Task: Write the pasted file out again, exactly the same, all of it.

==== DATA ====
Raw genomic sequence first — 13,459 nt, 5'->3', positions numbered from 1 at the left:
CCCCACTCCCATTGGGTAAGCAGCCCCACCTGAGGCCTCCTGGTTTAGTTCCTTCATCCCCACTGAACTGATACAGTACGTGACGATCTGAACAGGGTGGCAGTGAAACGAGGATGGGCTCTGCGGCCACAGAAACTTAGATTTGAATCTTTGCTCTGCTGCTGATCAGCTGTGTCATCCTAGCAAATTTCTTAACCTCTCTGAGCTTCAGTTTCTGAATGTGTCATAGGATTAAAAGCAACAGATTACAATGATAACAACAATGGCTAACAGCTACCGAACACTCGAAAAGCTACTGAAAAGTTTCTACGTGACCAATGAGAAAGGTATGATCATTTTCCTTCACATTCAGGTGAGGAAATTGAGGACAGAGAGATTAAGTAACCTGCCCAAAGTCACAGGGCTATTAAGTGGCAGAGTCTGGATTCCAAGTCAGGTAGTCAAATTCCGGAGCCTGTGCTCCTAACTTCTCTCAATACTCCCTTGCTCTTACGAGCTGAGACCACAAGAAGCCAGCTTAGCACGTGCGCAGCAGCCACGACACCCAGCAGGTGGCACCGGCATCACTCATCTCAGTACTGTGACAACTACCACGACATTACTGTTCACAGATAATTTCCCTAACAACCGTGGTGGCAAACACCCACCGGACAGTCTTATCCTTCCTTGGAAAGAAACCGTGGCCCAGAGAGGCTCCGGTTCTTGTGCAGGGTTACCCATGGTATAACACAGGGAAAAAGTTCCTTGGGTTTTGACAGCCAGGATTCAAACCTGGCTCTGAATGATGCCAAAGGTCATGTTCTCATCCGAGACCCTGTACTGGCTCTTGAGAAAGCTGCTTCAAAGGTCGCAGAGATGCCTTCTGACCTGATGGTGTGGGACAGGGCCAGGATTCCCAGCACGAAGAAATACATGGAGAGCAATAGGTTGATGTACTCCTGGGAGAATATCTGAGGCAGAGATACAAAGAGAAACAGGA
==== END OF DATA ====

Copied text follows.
Raw genomic sequence first — 13,459 nt, 5'->3', positions numbered from 1 at the left:
CCCCACTCCCATTGGGTAAGCAGCCCCACCTGAGGCCTCCTGGTTTAGTTCCTTCATCCCCACTGAACTGATACAGTACGTGACGATCTGAACAGGGTGGCAGTGAAACGAGGATGGGCTCTGCGGCCACAGAAACTTAGATTTGAATCTTTGCTCTGCTGCTGATCAGCTGTGTCATCCTAGCAAATTTCTTAACCTCTCTGAGCTTCAGTTTCTGAATGTGTCATAGGATTAAAAGCAACAGATTACAATGATAACAACAATGGCTAACAGCTACCGAACACTCGAAAAGCTACTGAAAAGTTTCTACGTGACCAATGAGAAAGGTATGATCATTTTCCTTCACATTCAGGTGAGGAAATTGAGGACAGAGAGATTAAGTAACCTGCCCAAAGTCACAGGGCTATTAAGTGGCAGAGTCTGGATTCCAAGTCAGGTAGTCAAATTCCGGAGCCTGTGCTCCTAACTTCTCTCAATACTCCCTTGCTCTTACGAGCTGAGACCACAAGAAGCCAGCTTAGCACGTGCGCAGCAGCCACGACACCCAGCAGGTGGCACCGGCATCACTCATCTCAGTACTGTGACAACTACCACGACATTACTGTTCACAGATAATTTCCCTAACAACCGTGGTGGCAAACACCCACCGGACAGTCTTATCCTTCCTTGGAAAGAAACCGTGGCCCAGAGAGGCTCCGGTTCTTGTGCAGGGTTACCCATGGTATAACACAGGGAAAAAGTTCCTTGGGTTTTGACAGCCAGGATTCAAACCTGGCTCTGAATGATGCCAAAGGTCATGTTCTCATCCGAGACCCTGTACTGGCTCTTGAGAAAGCTGCTTCAAAGGTCGCAGAGATGCCTTCTGACCTGATGGTGTGGGACAGGGCCAGGATTCCCAGCACGAAGAAATACATGGAGAGCAATAGGTTGATGTACTCCTGGGAGAATATCTGAGGCAGAGATACAAAGAGAAACAGGA